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A Feminine Advantage? Delineating the Effects of Feminine Trait and Feminine Issue Messages on Evaluations of Female Candidates

  • Nichole M. Bauer (a1)

Abstract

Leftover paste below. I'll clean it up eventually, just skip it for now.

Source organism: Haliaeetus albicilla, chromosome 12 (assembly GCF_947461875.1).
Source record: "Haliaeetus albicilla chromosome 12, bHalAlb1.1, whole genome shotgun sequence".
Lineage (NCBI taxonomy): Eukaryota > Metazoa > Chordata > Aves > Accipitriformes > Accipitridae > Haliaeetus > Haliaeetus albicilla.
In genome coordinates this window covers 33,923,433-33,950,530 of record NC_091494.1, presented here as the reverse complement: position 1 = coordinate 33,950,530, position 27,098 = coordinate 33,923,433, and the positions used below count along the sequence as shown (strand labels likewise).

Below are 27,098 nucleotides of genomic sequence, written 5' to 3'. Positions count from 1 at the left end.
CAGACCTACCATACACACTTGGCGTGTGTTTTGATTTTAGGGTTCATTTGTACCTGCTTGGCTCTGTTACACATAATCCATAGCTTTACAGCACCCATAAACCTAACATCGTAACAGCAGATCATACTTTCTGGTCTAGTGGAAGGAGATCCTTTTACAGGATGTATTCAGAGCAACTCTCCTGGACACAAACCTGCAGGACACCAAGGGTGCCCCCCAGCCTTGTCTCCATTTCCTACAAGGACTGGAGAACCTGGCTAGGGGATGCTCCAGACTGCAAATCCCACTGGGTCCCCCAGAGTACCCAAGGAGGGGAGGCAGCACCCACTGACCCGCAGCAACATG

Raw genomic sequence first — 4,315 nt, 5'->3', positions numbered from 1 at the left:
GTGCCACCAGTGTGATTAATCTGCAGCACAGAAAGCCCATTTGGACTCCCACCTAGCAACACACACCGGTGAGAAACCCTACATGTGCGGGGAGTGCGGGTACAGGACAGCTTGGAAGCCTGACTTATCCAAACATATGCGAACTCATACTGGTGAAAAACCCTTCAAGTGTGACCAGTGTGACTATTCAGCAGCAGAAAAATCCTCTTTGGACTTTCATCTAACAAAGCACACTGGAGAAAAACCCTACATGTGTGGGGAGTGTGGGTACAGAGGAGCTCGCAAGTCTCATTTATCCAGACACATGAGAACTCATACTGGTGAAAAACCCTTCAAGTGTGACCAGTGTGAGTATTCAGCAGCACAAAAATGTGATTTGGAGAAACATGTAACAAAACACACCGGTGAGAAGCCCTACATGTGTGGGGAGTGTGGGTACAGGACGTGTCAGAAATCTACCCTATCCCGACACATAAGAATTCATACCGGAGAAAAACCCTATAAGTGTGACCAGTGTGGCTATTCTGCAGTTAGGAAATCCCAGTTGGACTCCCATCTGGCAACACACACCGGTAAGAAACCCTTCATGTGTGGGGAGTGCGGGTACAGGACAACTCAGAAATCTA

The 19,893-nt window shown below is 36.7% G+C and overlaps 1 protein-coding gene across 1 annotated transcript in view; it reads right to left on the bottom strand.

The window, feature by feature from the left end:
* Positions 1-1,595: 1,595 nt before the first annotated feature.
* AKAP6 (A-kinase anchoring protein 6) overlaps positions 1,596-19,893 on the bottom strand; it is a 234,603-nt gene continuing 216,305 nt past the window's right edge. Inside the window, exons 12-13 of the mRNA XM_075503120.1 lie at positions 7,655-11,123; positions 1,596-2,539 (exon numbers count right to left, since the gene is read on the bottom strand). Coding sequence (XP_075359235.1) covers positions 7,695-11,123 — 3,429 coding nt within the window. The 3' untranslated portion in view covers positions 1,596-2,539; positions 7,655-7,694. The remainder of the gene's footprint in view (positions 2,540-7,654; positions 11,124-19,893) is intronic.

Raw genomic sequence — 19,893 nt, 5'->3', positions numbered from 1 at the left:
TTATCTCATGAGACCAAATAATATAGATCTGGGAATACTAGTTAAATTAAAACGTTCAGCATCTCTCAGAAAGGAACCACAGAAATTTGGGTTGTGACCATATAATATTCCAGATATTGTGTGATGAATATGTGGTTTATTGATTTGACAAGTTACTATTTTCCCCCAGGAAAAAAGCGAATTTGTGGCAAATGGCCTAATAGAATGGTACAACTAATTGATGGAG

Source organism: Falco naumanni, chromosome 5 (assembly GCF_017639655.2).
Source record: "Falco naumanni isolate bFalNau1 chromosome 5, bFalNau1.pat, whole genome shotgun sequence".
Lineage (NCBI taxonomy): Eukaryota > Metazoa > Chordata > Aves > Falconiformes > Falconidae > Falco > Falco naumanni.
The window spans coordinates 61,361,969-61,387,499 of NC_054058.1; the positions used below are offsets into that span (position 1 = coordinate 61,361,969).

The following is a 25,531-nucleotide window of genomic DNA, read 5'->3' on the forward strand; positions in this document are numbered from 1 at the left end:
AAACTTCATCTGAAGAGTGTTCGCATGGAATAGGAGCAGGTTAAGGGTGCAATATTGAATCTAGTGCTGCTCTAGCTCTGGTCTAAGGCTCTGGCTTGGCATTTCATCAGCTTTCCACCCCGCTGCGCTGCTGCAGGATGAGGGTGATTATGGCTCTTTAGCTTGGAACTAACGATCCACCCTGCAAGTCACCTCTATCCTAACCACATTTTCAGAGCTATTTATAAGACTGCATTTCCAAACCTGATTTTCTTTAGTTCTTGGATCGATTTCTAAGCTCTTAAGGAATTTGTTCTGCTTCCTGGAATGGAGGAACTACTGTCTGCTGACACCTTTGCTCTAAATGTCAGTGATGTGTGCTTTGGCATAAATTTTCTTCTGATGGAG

Current scholarship offers conflicting conclusions about whether female candidates have a feminine advantage or a disadvantage. Previous work does not consider whether voters respond similarly to all types of messages that might emphasize feminine stereotypes, such as feminine trait and feminine issue messages. I argue that voters will respond differently to trait-based feminine messages relative to issue-based feminine messages. I test the effects of trait-based and issue-based feminine messages through two survey experiments. The results consistently show that emphasizing feminine traits harms female candidates, whereas emphasizing feminine issues helps female candidates. I use role congruity theory to argue that feminine traits activate feminine stereotypes about women, and feminine issues do not activate these stereotypes. I also show that trait-based and issue-based feminine messages affect Democratic and Republican female candidates in very different ways. These results have implications for the ability of women to win elected office and reverse the pervasive underrepresentation of women in politics.

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